These yellow lines are for example only and are obviously not exact.  The lines in reality are actually cylinders shapes that go completely around the horn.  I tried to draw them as close to where the circumference measurements should be taken.  It is important when you are glassing and examining these rams to try to mentally estimate where the each measurement may fall.  Watch out for big cracks or holes in the horn.  If the quarter measurement falls within a crack or hole in the horn that can dramatically affect the measurement for that quarter ultimately lowering the score of the ram.  The circumference of the base is measured at a right angle to the axis of the horn. DO NOT follow the irregular edge of the horn; the line of measurement must be entirely on horn material.

(My lines may not be exact but are strictly to be used as reference) This picture is designed to show where the length of horn is measured from.  The length of horn is measured from the lowest point in front on the outer curve to a point in line with the tip. DO NOT press tape into depressions. The low point of the outer curve of the horn is considered to be the low point of the frontal portion of the horn, situated above and slightly medial to the eye socket (not the outside edge). Use a straight edge, perpendicular to the horn axis, to end the measurement on broomed horns.

For exercise lets dive into the numbers of this ram. The longest horn is 36 inches so the mass measurements for D1-D4 for each horn shall be 0, 9, 18, 27 on both the right and left horn.  This ram is pretty symmetrical and there are not a lot of differences in mass between each horn.  The D1 or Bases are the same at 14 3/8, D2 has a difference of 2/8", D3 has a difference of 1/8", D4 has a no difference.  So there is only 3/8 inches of deductions on this ram.  This ram grosses 170 6/8" and Nets 170 3/8"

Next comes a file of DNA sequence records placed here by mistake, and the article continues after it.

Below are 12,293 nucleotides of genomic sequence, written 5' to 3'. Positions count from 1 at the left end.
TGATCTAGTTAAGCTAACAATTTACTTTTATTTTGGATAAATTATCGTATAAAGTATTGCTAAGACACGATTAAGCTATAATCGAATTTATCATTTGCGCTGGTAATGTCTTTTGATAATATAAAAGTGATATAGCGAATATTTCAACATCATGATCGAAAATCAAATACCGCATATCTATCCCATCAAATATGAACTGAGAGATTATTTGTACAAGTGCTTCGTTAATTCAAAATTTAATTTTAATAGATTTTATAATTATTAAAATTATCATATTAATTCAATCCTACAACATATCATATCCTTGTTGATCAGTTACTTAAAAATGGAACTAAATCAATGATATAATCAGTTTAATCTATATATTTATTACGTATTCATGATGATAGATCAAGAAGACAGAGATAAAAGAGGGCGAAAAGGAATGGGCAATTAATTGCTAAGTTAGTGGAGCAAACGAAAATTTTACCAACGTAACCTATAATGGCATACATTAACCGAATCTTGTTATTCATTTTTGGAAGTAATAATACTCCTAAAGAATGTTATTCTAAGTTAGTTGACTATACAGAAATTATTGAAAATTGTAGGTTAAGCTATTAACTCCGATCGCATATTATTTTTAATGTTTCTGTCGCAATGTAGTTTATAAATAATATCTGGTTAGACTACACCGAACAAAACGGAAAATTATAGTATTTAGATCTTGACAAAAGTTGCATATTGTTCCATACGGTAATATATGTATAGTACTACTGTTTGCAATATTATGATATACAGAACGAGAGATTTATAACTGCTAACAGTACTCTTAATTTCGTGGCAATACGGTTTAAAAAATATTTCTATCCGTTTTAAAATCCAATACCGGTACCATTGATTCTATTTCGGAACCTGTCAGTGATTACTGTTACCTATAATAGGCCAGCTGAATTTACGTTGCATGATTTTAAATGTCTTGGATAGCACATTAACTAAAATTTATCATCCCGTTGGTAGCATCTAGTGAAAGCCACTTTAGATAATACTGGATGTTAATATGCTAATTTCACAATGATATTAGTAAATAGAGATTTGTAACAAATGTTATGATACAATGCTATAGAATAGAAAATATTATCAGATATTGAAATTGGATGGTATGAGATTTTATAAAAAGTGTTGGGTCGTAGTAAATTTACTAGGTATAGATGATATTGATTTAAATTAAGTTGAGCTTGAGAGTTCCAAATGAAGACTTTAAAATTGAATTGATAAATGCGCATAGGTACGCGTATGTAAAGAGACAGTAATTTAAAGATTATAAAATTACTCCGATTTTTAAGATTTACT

Here is a picture of the left horn, notice it is broomed off more so it is obviously a little shorter than the left.  Left Horn Measurements, Horn Length 34 1/8, D1 14 3/8, D2 13 6/8, D3 12 5/8, D4 9 4/8 for a total of 84 3/8.  Once again the yellow lines are designed for example only and are not exact.  It is important to always be thinking about these different quarter measurements fall within the horn.  It gets easier to estimate and calculate the measurements when you break the horn down.

This is always a hard angle to field judge from.  I prefer a level head.  It is important to try and get front on, side on and rear views in order to see the entire horn.

Here is a picture of the right horn.  Right Horn Measurements are Length 36, D1 14 3/8, D2 14, D3 12 4/8, D4 9 4/8 for a total of 86 3/8

Here is another picture of the ram's right horn
It is always important to get a good view and picture or video of the back of the horn.  Notice on the rams right horn there is a pretty good sized divot out of the back of the horn.  When trying to estimate the score it is important to determine if the quarter measurement will fall within that divot.  If it does it may lower the score of the ram.

Congrats to Colburn and Scott Outfitters hunter Ron Arndorfer for completing your grand slam with this fine Arizona Desert Bighorn Sheep.

For more videos and pics on Arizona Desert Bighorn Sheep see the links below
Arizona Desert Bighorn Sheep Hunting Videos
Arizona Desert Bighorn Sheep Hunts
Arizona Desert Bighorn Sheep Scouting Photos
Scoring and Field Judging Bighorn Sheep magazine article
Record Book Trophy Animals Harvested